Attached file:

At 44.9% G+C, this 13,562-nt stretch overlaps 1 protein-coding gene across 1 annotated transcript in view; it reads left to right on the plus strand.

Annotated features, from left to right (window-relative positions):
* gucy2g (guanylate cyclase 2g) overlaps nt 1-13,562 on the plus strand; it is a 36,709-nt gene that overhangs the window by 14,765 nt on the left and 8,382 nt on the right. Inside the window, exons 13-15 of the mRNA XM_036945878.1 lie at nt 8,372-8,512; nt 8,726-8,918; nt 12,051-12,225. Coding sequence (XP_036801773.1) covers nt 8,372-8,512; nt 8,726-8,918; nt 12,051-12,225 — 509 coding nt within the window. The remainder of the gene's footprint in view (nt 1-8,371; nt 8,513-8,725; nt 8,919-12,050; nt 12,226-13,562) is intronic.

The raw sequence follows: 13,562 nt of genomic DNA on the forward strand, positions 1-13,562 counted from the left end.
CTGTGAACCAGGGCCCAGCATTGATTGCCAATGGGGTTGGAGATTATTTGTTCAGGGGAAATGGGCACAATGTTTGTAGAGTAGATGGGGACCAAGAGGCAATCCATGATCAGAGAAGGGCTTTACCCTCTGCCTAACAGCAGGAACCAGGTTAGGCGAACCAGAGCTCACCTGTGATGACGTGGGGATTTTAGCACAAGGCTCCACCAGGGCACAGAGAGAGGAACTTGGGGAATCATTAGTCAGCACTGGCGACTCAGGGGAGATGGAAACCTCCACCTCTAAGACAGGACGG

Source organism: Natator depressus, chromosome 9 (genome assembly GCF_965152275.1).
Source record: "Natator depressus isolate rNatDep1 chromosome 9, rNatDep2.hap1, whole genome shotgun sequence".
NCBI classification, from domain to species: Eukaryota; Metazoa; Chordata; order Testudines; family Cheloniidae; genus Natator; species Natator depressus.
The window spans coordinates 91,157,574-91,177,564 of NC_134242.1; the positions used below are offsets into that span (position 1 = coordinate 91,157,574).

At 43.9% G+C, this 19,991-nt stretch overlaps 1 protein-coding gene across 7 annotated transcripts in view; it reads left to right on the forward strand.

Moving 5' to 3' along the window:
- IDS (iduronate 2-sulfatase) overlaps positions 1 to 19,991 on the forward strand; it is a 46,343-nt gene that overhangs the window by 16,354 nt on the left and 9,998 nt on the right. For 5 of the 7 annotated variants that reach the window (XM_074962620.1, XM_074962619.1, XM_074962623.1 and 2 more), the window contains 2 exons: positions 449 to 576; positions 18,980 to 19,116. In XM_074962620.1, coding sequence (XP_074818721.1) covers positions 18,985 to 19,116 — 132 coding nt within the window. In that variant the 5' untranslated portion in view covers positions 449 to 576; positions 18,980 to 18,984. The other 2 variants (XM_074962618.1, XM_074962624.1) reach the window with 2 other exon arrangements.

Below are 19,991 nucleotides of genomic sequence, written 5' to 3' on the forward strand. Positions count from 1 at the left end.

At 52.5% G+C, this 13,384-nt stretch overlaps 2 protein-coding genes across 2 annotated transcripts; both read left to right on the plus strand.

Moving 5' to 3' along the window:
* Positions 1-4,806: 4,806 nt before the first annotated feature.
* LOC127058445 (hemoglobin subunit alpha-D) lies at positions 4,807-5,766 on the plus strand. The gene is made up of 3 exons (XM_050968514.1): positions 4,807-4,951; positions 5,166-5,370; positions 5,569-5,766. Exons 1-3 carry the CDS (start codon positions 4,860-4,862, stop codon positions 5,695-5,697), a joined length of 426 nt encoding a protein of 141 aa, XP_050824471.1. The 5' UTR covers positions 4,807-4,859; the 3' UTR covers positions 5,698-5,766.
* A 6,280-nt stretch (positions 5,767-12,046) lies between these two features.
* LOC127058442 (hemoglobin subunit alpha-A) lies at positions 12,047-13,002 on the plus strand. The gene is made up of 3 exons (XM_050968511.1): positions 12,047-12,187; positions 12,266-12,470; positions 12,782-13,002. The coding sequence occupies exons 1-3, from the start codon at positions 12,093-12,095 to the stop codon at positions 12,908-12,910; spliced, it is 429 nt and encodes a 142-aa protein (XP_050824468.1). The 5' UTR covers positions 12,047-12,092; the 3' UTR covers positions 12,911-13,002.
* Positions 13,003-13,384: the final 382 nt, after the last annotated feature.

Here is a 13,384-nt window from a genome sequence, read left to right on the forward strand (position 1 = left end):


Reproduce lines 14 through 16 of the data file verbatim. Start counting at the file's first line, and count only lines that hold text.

At 52.5% G+C, this 13,384-nt stretch overlaps 2 protein-coding genes across 2 annotated transcripts; both read left to right on the plus strand.

Moving 5' to 3' along the window:
* Positions 1-4,806: 4,806 nt before the first annotated feature.